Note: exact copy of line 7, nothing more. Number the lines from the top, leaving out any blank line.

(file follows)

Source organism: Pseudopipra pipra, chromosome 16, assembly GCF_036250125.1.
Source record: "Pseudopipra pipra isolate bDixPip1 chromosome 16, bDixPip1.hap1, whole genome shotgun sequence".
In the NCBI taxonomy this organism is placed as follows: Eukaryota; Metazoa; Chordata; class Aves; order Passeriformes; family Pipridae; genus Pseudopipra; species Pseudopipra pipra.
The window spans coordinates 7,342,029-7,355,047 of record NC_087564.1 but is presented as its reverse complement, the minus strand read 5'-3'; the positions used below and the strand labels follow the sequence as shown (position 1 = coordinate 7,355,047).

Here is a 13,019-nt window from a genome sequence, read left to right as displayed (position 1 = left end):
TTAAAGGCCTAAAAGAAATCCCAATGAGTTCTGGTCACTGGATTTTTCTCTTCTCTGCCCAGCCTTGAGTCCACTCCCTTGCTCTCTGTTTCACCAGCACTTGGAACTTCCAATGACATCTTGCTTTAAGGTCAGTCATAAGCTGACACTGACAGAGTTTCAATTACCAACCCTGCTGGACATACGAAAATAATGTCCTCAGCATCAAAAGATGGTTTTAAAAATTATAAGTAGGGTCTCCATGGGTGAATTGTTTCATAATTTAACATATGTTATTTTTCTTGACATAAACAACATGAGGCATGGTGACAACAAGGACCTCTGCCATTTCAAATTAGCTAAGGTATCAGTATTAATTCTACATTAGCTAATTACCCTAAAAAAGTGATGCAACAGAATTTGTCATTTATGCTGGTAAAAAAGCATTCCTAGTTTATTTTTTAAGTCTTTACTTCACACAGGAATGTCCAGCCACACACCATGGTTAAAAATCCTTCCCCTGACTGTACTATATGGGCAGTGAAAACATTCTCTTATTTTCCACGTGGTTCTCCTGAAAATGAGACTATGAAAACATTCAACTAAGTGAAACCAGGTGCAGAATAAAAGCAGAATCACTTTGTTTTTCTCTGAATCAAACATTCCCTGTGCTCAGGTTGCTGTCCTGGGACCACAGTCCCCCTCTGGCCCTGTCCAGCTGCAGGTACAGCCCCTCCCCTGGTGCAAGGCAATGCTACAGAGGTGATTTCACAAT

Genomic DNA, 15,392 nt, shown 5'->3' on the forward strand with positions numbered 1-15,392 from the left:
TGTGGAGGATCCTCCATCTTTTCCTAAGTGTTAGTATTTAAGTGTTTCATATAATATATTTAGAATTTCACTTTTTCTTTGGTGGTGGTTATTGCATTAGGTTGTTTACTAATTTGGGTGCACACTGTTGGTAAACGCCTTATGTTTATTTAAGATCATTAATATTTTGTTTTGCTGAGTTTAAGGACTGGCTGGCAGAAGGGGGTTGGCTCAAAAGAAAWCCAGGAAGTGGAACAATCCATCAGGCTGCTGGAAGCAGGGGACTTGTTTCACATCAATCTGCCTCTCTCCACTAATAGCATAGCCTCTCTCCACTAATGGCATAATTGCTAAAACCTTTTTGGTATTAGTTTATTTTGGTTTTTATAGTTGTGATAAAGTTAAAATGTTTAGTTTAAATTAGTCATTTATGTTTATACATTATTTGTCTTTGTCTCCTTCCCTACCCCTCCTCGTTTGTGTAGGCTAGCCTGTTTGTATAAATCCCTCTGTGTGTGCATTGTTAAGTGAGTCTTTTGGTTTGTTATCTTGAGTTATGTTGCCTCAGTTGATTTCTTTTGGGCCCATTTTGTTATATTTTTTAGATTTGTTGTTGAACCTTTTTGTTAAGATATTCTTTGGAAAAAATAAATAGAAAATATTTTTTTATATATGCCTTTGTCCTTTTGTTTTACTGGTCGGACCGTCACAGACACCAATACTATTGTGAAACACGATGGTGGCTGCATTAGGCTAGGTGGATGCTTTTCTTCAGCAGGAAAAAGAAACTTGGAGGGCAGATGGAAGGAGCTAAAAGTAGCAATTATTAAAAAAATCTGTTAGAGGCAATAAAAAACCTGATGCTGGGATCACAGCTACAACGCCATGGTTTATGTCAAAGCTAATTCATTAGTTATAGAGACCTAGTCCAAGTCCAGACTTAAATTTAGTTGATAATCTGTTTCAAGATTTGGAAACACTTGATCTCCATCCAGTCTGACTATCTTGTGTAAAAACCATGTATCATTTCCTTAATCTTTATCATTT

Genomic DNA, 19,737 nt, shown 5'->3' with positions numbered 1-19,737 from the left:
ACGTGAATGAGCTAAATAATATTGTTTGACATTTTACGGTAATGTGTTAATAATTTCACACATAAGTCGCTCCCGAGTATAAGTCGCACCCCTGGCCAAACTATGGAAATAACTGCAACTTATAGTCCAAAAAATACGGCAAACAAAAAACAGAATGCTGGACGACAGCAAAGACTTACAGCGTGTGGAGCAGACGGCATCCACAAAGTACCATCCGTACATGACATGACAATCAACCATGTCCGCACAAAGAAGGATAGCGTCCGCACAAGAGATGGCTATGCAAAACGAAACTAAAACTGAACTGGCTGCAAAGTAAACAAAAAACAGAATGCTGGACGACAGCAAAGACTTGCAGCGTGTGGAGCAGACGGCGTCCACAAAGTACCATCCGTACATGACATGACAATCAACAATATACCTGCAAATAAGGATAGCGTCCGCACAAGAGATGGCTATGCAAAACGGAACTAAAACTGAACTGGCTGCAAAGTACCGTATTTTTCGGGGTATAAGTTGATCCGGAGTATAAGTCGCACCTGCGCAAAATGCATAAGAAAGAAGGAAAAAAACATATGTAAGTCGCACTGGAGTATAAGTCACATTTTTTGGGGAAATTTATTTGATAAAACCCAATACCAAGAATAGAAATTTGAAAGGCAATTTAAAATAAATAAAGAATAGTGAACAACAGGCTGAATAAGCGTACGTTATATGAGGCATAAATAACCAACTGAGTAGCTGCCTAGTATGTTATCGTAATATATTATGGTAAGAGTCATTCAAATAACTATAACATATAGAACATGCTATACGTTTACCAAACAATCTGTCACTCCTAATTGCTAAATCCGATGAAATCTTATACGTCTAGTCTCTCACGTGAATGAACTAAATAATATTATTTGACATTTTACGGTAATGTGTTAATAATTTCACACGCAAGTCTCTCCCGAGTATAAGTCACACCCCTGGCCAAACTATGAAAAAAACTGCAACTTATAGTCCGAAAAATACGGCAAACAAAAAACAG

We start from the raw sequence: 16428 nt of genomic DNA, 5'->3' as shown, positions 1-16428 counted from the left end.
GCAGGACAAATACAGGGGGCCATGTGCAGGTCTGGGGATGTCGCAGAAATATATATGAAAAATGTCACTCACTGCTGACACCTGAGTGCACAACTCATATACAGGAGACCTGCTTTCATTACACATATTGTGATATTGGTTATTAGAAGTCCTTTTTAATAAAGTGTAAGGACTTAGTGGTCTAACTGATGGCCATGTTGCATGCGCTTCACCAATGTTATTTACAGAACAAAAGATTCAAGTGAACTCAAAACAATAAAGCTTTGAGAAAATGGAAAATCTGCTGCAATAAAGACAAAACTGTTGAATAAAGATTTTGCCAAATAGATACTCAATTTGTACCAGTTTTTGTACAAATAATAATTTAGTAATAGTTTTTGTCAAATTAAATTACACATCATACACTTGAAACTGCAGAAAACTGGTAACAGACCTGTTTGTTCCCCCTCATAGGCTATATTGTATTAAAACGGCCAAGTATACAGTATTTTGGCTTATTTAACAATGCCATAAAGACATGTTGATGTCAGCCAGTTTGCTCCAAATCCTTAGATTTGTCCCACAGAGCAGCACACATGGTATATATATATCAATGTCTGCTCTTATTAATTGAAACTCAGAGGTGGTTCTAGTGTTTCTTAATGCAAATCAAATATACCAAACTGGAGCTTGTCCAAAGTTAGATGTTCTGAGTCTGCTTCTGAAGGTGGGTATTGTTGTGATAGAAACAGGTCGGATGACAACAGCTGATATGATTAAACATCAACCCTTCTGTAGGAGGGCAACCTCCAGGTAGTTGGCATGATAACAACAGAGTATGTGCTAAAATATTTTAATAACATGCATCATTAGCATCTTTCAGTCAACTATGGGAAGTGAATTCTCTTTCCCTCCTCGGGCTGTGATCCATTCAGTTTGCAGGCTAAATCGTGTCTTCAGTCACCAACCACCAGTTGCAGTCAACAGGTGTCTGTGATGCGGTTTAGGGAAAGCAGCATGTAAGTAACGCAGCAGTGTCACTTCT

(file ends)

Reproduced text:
Genomic DNA, 15,392 nt, shown 5'->3' on the forward strand with positions numbered 1-15,392 from the left: